Library Journal Review

HarperCollins commissioned this book to cut through misinformation and give American readers a clear sense of just what Islam is and what it isn't. A first-tier Islamic scholar, Nasr (George Washington Univ.) speaks for traditional Muslims (as distinct from "modernists" and "puritan reformers"), and it is hard to imagine a better introduction to the faith. Nasr does not sidestep the issues that non-Muslims have on their minds, but he addresses them within the context of the vitality and vision of Islam more generally. In the process, he conveys both the "outer sense" of the Qur'anic scripture and sacred traditions that shape the faith as a social phenomenon, and the "inner sense" that is the root of its spiritual power. Nasr does a very good job of expounding the commonalties and contrasts of Islam with other faiths, especially Judaism and Christianity. Rather than seeing Islamic strength as a threat, he argues that Islam and other religions share values that commit them to opposing the deadening effects both spiritual and literal of secularism and globalization. Recommended for all academic and public libraries. Steve Young, McHenry Cty. Coll., Crystal Lake, IL (c) Copyright 2010. Library Journals LLC, a wholly owned subsidiary of Media Source, Inc. No redistribution permitted.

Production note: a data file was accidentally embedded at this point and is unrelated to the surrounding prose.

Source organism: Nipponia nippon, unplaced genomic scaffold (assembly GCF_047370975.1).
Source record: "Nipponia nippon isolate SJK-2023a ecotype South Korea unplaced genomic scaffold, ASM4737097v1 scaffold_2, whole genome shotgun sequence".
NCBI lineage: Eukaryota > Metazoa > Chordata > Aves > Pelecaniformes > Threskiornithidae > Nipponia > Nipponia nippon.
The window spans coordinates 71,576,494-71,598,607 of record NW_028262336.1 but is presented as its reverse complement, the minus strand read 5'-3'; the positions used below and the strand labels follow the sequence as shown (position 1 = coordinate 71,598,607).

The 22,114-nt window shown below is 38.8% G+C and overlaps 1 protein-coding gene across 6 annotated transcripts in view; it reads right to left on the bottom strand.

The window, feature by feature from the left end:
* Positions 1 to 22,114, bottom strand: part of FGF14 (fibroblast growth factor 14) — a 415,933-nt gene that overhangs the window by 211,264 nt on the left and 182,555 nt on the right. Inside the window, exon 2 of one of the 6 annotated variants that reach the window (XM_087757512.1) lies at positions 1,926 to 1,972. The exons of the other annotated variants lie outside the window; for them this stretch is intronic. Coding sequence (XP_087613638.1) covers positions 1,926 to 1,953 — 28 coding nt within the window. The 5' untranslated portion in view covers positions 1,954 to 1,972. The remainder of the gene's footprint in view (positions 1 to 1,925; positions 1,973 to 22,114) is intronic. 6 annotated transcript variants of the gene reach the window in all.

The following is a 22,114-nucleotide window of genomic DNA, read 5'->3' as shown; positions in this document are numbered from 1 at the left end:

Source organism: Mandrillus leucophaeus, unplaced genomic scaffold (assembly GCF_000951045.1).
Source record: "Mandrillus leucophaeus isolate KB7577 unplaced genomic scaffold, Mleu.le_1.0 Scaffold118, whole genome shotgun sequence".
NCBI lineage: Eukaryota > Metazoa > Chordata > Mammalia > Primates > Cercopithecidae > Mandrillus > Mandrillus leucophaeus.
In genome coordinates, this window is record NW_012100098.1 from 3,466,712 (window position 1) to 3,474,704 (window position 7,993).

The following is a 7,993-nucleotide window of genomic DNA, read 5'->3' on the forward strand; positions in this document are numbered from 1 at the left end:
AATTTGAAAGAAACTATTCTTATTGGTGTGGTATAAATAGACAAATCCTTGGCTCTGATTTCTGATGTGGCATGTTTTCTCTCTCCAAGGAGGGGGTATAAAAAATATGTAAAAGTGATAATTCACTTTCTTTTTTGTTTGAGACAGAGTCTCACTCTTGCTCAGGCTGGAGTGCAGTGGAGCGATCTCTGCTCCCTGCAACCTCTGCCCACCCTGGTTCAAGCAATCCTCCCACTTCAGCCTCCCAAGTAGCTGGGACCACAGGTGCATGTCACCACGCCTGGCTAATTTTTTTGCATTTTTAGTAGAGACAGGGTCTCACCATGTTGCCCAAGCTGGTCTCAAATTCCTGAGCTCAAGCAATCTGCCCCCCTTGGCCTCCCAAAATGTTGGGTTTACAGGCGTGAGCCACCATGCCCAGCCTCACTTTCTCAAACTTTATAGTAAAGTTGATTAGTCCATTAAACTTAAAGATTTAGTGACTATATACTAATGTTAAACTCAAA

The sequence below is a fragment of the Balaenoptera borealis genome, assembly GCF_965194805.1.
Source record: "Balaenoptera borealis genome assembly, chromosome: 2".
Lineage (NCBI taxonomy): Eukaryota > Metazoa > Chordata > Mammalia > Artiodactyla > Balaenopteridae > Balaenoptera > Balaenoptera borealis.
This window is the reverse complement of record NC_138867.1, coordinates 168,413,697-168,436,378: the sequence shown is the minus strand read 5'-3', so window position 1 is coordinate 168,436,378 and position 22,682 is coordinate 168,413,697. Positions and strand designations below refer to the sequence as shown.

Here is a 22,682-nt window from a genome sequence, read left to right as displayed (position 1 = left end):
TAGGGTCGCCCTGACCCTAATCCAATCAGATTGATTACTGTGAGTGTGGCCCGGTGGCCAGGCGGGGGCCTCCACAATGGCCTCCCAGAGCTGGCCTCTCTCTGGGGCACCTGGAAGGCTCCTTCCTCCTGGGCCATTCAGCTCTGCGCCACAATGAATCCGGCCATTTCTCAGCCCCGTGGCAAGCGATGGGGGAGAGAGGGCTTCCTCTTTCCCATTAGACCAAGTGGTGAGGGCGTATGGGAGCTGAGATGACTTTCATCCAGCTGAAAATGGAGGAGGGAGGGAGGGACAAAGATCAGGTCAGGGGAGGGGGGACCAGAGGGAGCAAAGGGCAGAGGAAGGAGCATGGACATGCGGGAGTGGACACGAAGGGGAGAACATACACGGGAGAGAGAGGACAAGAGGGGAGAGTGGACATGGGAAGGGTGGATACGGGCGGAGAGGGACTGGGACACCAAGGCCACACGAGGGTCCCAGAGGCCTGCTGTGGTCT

Choice Review

Nasr (George Washington Univ.) provides a series of thoughtful, often beautifully rendered theological reflections on the central beliefs and practices of Islam. Driven by the desire to correct the crude generalizations that plague many representations of Islam in the West, he articulates a compelling vision. Nasr discusses the diversity within Islam, including helpful sections on Sunnism and Shiism; Sufism; Islamic culture; and the "integration of multiplicity into unity," beginning with a chapter on tawhid, the unity of God. Chapters follow on topics such as law, community, beauty, justice, and human rights. He emphasizes the commonality of Islam, Judaism, and Christianity and the importance of interfaith dialogue. Whereas the strength of the book is its theological reflections, its weaknesses are the lack of in-depth analysis in the discussion of modern historical and political developments and a tone that is occasionally defensive. Nasr's sweeping condemnations of secularism and dismissal of the achievements of the Enlightenment lack nuance. Although this book presents no bold new ideas and adopts a stance that is usually apologetic--in a way that avoids what could be a valuable critical perspective--nevertheless, it is an excellent "back to basics" text that provides an introduction to fundamental concepts with a depth of thought and feeling. ^BSumming Up: Recommended. All levels. M. A. Berkson Hamline University